Lastly, we have recently heard a lot about farm labor shortages affecting all sectors of ag. Between 2002 and 2012 the number of new field and crop workers immigrating to the United States fell by roughly 75 percent, according to the New American Economy Organization. IoT technology for machinery can help solve the labor shortage problem by driving operational efficiencies with mechanized harvesting of crops that once had to be hand-picked. In my agricultural backyard of the Salinas Valley, lettuce producers are starting to deploy new harvesters that slice off heads of lettuce using supersonic jets of water, and strawberry growers are testing robotic picking machines that utilize IoT and edge (field level) computing power to scan for red, ripe berries for harvest by robotic arms. An interesting byproduct of this automation technology has actually been more interest in harvest related jobs. In fact, according to Taylor Farms – one of the nation’s largest lettuce producers – they have recorded a larger number of new workers in their 20s and 30s applying specifically to work on the new automated machine crews due to interest in this technology.
Challenges to overcome with IoT machinery for ag
As with the emergence of all new technology, however, challenges do exist. Agriculture is tremendously specialized, so a particular technology applied to potatoes, for example, might not be applicable to onions. Additionally, technology providers must navigate a variety of sensor types, data interfaces and connectivity options. As a result, bringing these technologies and knowhow together into full IoT solutions is becoming just as valuable as the core technology itself. Another challenge that must be overcome is data access since data from one source is often siloed and difficult to access from outside that ecosystem. For example, a tractor with a proprietary data collection system may not allow other data to be accessed outside of their system. As a result, some parts of a farm might struggle to benefit from the data captured in others, and this should be considered when developing or evaluating IoT solutions.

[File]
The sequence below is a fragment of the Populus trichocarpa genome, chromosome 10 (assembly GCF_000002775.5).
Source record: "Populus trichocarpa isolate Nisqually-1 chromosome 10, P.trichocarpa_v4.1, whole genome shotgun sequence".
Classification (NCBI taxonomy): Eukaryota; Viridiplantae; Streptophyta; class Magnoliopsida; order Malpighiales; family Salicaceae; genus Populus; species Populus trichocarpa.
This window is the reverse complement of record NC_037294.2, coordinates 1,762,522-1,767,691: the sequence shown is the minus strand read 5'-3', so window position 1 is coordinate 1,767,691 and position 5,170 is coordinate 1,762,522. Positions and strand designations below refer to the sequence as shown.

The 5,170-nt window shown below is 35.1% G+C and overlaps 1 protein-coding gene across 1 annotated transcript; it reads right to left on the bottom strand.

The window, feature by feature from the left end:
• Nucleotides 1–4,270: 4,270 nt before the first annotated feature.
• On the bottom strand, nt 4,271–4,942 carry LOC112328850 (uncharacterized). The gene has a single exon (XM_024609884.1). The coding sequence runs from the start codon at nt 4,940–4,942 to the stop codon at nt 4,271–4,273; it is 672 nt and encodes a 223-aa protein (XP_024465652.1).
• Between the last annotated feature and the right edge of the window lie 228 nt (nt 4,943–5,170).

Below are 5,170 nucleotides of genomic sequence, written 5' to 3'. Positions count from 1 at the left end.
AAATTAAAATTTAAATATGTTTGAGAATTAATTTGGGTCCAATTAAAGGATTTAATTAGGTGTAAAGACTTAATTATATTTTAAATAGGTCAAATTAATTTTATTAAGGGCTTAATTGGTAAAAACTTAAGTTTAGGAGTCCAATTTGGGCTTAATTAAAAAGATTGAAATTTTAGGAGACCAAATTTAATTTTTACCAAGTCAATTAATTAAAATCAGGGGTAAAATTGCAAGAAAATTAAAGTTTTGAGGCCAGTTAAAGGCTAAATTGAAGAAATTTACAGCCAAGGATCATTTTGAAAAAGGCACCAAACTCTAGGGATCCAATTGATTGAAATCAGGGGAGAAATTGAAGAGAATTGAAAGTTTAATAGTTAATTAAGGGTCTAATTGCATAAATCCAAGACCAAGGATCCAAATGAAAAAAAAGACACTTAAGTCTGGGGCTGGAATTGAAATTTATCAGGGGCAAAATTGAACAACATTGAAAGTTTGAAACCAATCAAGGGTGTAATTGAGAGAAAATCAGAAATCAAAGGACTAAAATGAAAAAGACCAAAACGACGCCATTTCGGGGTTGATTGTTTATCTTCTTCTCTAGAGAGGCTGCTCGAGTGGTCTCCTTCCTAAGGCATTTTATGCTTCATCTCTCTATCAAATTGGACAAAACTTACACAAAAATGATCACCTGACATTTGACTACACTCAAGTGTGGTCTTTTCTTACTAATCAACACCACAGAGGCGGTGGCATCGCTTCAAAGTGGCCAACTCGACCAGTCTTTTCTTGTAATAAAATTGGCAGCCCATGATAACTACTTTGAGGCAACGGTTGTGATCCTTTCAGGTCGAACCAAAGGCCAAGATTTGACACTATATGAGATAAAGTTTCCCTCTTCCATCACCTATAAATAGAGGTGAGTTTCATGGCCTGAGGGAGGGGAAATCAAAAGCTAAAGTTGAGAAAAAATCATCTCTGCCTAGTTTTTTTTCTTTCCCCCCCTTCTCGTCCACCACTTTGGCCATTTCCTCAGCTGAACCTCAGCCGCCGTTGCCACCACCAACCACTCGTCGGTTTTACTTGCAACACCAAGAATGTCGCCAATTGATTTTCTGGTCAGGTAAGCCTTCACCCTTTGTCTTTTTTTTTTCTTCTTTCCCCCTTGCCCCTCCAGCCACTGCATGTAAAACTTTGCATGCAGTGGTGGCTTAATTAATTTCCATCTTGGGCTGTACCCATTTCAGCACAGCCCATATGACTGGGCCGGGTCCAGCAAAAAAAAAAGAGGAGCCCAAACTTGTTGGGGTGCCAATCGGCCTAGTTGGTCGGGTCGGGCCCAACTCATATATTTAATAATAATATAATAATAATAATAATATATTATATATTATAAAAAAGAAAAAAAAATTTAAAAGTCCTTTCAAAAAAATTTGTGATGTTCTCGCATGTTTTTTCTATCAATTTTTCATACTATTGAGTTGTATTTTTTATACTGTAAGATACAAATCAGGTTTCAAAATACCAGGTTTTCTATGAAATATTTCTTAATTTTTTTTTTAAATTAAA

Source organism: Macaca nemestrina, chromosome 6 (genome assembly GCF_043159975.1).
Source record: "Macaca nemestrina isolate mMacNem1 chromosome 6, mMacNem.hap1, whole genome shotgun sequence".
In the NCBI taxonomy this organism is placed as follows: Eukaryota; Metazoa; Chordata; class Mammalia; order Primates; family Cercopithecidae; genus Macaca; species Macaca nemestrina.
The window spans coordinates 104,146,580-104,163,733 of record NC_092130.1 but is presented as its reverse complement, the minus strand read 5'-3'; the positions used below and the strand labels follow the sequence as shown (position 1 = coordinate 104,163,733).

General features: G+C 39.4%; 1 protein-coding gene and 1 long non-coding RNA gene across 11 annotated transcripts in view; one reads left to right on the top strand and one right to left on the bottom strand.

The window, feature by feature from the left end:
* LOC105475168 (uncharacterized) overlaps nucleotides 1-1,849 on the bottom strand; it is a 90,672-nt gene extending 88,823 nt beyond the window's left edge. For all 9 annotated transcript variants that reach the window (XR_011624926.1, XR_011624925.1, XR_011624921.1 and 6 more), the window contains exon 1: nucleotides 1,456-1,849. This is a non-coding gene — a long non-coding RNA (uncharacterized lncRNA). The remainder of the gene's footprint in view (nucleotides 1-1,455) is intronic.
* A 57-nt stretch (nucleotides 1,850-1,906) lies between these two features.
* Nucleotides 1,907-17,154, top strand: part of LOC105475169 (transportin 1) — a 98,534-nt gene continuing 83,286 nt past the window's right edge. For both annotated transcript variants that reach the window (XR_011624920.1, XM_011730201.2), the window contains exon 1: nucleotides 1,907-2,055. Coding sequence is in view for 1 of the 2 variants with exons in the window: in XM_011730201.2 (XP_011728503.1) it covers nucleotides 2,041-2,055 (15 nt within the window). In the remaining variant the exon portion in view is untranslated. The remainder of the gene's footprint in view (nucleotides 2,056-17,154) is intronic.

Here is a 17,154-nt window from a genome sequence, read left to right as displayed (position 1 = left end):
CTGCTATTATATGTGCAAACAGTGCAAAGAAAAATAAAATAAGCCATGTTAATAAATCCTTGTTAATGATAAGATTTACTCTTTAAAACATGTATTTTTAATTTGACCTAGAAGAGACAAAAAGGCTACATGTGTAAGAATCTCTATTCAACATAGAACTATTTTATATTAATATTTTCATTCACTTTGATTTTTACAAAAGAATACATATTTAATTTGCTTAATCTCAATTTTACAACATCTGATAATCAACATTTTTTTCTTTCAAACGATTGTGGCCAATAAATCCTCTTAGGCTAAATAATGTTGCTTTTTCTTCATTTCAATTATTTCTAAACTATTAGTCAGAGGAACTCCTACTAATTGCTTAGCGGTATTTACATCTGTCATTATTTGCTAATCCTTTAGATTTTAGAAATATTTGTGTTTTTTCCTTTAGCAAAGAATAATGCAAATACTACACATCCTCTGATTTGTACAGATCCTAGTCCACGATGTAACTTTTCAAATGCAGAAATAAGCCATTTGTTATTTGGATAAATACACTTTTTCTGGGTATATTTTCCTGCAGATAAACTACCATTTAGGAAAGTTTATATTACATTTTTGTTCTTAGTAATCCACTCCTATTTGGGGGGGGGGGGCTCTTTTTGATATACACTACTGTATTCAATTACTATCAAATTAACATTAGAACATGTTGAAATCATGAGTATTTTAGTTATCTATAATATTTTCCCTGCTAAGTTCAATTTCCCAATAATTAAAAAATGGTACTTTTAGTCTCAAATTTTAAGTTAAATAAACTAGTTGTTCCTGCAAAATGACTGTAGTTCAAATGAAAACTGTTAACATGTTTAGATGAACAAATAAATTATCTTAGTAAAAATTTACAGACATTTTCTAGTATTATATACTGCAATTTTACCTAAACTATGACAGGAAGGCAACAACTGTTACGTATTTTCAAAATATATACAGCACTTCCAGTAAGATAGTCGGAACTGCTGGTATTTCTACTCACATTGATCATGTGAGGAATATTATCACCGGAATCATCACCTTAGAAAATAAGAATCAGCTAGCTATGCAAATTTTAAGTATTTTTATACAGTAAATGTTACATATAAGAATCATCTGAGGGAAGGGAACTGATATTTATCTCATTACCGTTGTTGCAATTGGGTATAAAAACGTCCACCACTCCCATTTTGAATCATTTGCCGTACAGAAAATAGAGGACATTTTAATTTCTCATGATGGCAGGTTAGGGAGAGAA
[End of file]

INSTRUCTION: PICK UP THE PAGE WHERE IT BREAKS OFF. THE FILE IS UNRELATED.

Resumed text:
The good news is that a growing number of technology providers are addressing these challenges. At Infiswift, we’re leveraging our scalable and hardware agnostic IoT platform to help OEMs and other enterprises commercialize and deploy IoT enabled technologies. What’s different is that these solutions take advantage of increasingly commoditized hardware and use any form of data connectivity (Bluetooth, ZigBee, WiFi, cellular, Low-Power WAN, etc.) based on the application requirements. On the software side, infiswift can deploy computing power and intelligence at the edge (field level) and in the cloud (server level) to gather data that is open to any user. This flexible solution is customized for each customer’s specific needs and drives costs down by minimizing cloud and data communications costs.
As we move into a future where everything is connected and the utilization of data becomes increasingly important, we need to be active in ensuring these new technologies are designed and exist to help drive value – whether that’s through increasing efficiency, decreasing failure rates or providing new levels of operational insight. Big machines will likely be where this revolution starts, but won’t be where it ends. That means that you’ll have to bring your imagination because the next round of IoT-driven technologies will only exist if people are able to connect the dots between a potential source of data and a solution that might not yet exist.